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New funding of£120m for 33 new projects for users of public services which save time and money for ordinary people...
New funding of£120m for 33 new projects for users of public services which save time and money for ordinary people has been announced by chief secretary Alan Milburn and minister for the Cabinet Office Jack Cunningham. The funding is being provided from the new Invest to Save Budget (ISB).

Commenting on the winning projects, Mr Milburn said:

'Invest to Save is joined up government in action. Over the next three years£230m will be available to fund projects from the Invest to Save Budget.

'But this investment is not something for nothing. It is something for something. Investment for reform so that the public gets better, higher quality, more responsive services.

'We want our public services to be shaped around the needs of people who use them and not the other way around. That means forging new alliances across the traditional service boundaries. It means breaking down barriers - and sometimes tackling vested interests among providers - so that the public get the benefit of an integrated package of services.

'Collaboration will bring improvements both in quality and efficiency.

'Half the winners are pilot projects. In these cases the ISB investment will help to identify the scope for savings flowing from full implementation. But the other half of the projects that are ready for implementation now are expected to deliver savings of around£50m over the next three years.

'Invest to save is win win. Service users get better services. Taxpayers get more efficient services.'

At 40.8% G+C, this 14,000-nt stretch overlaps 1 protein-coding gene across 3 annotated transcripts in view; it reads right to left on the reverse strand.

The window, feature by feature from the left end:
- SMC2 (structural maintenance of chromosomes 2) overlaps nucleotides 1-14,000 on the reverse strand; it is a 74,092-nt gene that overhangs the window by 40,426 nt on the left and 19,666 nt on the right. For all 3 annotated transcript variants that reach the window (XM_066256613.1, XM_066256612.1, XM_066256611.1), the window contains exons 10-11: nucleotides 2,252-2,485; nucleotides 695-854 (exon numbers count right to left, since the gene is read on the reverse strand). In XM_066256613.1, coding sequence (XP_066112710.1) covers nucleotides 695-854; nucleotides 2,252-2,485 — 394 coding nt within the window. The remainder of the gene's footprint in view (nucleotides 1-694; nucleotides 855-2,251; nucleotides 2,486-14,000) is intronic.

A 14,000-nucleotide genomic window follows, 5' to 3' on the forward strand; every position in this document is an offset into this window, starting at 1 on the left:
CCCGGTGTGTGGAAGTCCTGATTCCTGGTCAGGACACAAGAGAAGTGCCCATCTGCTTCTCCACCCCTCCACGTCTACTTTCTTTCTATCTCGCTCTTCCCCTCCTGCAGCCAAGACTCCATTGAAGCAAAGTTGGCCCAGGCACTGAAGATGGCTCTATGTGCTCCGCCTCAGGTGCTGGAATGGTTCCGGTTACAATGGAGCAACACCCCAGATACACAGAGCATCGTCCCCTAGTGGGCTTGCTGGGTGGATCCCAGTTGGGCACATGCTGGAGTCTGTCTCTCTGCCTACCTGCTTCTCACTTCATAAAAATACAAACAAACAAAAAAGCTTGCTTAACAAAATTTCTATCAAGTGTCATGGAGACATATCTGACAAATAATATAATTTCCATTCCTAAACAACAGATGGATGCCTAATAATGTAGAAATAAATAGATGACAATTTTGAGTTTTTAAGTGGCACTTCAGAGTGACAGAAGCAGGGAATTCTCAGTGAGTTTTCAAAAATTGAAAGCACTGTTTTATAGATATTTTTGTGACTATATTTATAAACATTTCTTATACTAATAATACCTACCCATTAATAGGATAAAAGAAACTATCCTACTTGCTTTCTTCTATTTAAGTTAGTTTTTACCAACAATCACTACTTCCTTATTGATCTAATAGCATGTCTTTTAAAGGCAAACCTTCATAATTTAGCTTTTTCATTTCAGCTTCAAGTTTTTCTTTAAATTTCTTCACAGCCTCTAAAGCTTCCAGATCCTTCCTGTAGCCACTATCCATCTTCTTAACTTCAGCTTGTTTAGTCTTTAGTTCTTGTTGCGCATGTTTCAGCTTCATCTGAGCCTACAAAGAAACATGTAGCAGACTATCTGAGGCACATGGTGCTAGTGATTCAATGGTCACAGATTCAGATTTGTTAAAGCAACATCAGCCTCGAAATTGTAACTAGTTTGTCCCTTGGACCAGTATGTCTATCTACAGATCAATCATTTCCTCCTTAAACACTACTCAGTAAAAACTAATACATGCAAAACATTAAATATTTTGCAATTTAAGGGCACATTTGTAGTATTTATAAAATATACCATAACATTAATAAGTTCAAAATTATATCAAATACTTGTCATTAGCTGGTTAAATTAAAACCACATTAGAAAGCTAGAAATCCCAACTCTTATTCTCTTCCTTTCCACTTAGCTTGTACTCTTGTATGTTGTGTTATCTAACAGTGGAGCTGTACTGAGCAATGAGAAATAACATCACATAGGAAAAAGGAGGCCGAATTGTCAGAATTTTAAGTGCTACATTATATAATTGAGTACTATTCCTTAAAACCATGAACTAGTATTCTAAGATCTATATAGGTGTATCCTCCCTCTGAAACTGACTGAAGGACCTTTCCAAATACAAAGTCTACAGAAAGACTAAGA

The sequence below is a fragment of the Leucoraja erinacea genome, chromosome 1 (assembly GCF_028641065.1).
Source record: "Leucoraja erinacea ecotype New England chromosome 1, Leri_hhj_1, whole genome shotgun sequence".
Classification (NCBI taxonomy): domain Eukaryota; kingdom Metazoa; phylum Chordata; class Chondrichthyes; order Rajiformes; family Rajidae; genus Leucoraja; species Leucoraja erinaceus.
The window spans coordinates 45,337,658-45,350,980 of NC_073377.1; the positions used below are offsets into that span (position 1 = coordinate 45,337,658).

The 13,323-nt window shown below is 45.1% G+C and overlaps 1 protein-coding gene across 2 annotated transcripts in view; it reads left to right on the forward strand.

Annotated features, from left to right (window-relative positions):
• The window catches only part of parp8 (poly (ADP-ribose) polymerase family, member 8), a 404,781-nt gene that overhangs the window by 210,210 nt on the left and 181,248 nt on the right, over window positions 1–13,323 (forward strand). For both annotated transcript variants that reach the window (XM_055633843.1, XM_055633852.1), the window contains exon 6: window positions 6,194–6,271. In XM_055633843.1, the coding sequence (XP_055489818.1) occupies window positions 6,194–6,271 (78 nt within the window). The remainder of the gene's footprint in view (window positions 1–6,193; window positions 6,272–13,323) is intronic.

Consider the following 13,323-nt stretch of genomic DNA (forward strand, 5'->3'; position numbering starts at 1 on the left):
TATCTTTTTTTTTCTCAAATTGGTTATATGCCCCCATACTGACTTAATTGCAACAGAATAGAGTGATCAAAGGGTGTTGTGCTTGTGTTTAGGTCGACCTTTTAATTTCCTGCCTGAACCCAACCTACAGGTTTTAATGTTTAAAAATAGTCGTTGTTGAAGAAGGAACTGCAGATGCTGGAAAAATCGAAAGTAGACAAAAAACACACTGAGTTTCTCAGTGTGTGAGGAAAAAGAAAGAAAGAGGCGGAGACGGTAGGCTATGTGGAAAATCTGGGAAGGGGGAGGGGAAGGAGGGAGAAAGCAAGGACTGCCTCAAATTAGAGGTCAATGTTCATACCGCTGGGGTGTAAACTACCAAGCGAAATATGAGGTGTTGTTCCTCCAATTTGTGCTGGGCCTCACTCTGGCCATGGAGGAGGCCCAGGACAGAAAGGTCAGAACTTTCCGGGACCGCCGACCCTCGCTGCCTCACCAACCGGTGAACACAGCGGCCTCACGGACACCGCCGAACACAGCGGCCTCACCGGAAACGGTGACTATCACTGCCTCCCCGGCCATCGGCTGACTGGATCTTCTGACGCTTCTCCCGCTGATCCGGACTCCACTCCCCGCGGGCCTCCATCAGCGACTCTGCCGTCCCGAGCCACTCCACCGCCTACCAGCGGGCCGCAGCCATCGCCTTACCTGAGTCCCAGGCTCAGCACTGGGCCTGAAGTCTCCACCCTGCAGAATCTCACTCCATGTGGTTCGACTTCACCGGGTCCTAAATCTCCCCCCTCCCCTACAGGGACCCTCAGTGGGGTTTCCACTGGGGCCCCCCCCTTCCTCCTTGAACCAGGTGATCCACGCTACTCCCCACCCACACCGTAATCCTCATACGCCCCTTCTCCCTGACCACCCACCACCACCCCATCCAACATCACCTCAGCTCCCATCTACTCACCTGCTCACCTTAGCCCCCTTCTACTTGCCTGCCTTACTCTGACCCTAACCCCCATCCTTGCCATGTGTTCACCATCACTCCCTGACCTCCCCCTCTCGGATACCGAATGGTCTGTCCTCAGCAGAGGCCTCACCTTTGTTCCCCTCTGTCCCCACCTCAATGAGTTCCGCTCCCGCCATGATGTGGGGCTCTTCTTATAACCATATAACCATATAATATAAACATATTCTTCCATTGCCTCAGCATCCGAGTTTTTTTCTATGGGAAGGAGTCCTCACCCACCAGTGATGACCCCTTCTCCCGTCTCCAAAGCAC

Adding to this, Dr Cunningham said:

'This government is committed to delivering more innovative, joined-up and locally responsive services. The ISB helps provide the resources to kickstart initiatives that deliver these results.

'The projects we announced today are practical examples of what we mean by modernising public services. They demonstrate how our drive for innovative, joined-up and locally responsive government will make life easier for people using public services. I will be publishing a white paper in the Spring, which will look at the range of issues we need to tackle to improve the services government provides to citizens.'


1. The ISB is managed by the Treasury, in consultation with the Cabinet Office. It is planned that further resources will be allocated through two more bidding rounds, with the next round taking place in 1999.

2.£150m was originally provided for the ISB over the period 1999-00 to 2001-02. The total provision for the ISB has been increased to£230m to fund the Single Work Focused Gateway. The Gateway will provide a seamless and coherent entrance to the benefits system for those of working age. It will be delivered in conjunction with other central government departments; local authorities; and voluntary and private sector organisations; and will place work and the steps required to facilitate a return to the labour market at the centre of the claim making process for all benefits. By improving the collaboration and co-ordination of agencies, local authorities, and private and voluntary organisations, so that duplication of effort is removed and the process is more coherent and systematic, the aim is also to provide a more efficient service.

3. Chief constable Elizabeth Neville explained how pilot joint call handling centres use the combined resources of Police, Fire and Ambulance services to reduce the time it takes for emergency help to


4. Jean Freeman, director of APEX Scotland, explained how the APEX Trust is working with National Children's Homes, the Scottish Office, local authorities, courts and other voluntary sector organisations to reduce reoffending rates in a pilot area in Glasgow.

5. Bob Smith of the Land Registry demonstrated a computer programme which allows land searches to be carried out in hours rather than weeks, speeding up the conveyancing process significantly.

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